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You turn to Democracy Now! for ad-free news you can trust. Maybe you come for our daily headlines. Maybe you come for in-depth stories that expose government and corporate abuses of power. For over two decades, we've produced our daily news hour without ads, government funding or corporate underwriting. How is this possible? Only with your support. Right now every donation we receive will be doubled by a generous supporter. This means if you give $25 today, Democracy Now! will get $50 to support our daily news hour. Please do your part. It takes just a couple of minutes to make sure that Democracy Now! is there for you and everybody else. Thank you! -Amy Goodman
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Senator Barack Obama and former Arkansas governor Mike Huckabee have won the Iowa caucuses, the first of the 2008 campaign. Obama won 37 percent of the delegate support in the Democratic caucus easily beating his top rivals. He is the first African American presidential candidate to ever win in Iowa, a state that is 95 percent white. Obama addressed supporters after his victory was announced.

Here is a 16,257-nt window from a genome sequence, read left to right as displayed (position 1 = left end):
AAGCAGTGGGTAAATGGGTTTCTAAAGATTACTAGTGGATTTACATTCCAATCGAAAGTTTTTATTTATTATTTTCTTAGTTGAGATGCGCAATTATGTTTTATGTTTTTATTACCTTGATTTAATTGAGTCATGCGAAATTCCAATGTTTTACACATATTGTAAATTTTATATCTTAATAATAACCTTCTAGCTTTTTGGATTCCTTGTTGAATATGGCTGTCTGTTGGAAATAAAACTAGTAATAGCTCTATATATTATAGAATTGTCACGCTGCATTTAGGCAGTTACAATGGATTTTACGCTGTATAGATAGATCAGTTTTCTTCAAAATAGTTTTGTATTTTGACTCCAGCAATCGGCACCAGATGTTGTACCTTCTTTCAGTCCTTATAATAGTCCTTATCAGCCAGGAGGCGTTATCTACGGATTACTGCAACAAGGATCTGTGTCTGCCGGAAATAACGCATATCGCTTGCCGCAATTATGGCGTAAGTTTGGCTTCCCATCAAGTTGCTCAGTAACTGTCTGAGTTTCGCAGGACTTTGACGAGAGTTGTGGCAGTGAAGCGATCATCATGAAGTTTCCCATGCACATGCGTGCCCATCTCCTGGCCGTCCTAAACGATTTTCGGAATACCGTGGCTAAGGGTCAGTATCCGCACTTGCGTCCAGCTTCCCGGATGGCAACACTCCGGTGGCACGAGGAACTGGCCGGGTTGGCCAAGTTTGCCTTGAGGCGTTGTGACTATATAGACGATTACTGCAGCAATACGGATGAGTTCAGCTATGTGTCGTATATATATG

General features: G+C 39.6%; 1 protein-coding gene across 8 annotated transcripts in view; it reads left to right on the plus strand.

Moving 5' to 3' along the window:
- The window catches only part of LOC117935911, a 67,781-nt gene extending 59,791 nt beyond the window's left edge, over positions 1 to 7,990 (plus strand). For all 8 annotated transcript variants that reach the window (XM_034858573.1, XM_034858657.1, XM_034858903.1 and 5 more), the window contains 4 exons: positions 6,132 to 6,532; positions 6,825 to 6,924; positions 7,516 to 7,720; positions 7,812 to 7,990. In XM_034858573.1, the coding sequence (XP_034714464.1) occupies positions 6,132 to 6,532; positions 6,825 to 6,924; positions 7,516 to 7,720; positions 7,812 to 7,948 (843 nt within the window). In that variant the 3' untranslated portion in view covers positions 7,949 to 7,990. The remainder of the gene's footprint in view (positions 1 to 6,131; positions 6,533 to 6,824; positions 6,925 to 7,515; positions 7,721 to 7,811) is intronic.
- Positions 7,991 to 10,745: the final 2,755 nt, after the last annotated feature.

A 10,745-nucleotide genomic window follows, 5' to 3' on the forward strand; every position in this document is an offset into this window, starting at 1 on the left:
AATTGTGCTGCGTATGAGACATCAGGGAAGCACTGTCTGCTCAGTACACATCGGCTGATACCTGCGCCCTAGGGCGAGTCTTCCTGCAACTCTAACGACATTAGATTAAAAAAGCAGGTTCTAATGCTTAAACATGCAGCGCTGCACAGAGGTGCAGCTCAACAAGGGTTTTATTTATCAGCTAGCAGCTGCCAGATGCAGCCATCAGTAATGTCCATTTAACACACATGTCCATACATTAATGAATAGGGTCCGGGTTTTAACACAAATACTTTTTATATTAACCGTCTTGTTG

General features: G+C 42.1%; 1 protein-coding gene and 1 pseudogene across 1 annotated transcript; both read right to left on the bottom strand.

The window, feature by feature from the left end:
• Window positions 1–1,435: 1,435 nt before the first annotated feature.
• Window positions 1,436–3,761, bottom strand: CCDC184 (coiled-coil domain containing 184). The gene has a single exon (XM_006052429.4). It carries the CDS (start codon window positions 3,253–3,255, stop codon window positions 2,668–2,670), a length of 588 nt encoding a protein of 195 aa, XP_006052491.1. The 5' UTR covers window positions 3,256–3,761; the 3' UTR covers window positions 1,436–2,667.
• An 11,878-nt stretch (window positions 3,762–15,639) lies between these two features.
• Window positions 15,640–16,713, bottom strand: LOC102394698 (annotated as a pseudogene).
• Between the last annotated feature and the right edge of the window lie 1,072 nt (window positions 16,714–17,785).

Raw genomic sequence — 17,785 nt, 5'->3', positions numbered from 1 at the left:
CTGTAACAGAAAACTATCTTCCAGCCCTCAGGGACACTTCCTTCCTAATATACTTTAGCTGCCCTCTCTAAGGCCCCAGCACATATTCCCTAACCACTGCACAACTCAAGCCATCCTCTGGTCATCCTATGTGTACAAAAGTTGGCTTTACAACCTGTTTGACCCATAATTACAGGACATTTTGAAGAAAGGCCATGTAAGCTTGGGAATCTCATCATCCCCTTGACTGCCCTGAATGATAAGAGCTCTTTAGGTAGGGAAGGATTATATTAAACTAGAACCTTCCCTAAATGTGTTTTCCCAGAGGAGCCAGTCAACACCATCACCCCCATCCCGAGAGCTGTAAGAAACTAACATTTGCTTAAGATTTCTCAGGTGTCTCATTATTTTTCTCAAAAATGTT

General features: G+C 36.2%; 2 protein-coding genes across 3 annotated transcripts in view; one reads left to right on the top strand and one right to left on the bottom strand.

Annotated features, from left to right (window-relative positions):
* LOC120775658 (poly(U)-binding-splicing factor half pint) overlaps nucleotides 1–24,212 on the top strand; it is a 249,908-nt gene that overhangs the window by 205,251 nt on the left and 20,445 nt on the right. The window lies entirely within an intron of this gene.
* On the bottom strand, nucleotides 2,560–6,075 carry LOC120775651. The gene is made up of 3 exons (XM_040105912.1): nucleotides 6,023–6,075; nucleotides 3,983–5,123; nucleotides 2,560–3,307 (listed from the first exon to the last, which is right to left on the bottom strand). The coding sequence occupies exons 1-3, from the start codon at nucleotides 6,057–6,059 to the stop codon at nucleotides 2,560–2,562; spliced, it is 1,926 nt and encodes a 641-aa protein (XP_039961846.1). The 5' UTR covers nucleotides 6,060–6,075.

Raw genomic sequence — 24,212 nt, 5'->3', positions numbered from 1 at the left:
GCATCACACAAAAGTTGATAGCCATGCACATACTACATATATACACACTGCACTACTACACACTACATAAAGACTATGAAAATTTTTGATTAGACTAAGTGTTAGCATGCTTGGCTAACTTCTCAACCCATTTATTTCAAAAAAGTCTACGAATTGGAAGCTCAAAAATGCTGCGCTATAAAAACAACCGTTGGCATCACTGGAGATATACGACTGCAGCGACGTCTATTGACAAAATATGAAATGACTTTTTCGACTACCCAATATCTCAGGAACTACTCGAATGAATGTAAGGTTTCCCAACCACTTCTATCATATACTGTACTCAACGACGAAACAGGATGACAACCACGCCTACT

Sen. Barack Obama: “You have done what America can do in this new year, 2008. In lines that stretched around schools and churches, in small towns and big cities, you came together as Democrats, Republicans and Independents to stand up and say that we are one nation, we are one people and our time for change has come.”
Former Senator John Edwards narrowly beat Senator Hillary Clinton for second place. Both received just under 30 percent support. At a campaign rally, Edwards was introduced by his wife Elizabeth.
Elizabeth Edwards: “I’m glad to introduce the next president of the United States and the second place winner in Iowa, John Edwards.”
John Edwards: “Thank you. Thank you. Thank you, Elizabeth, very much. The one thing that’s clear from the results in Iowa tonight is the status quo lost and change won.”
Clinton’s third-place finish comes just months after polls showed her with a wide lead over her Democratic rivals. Speaking to supporters in Iowa, Clinton vowed to continue her bid.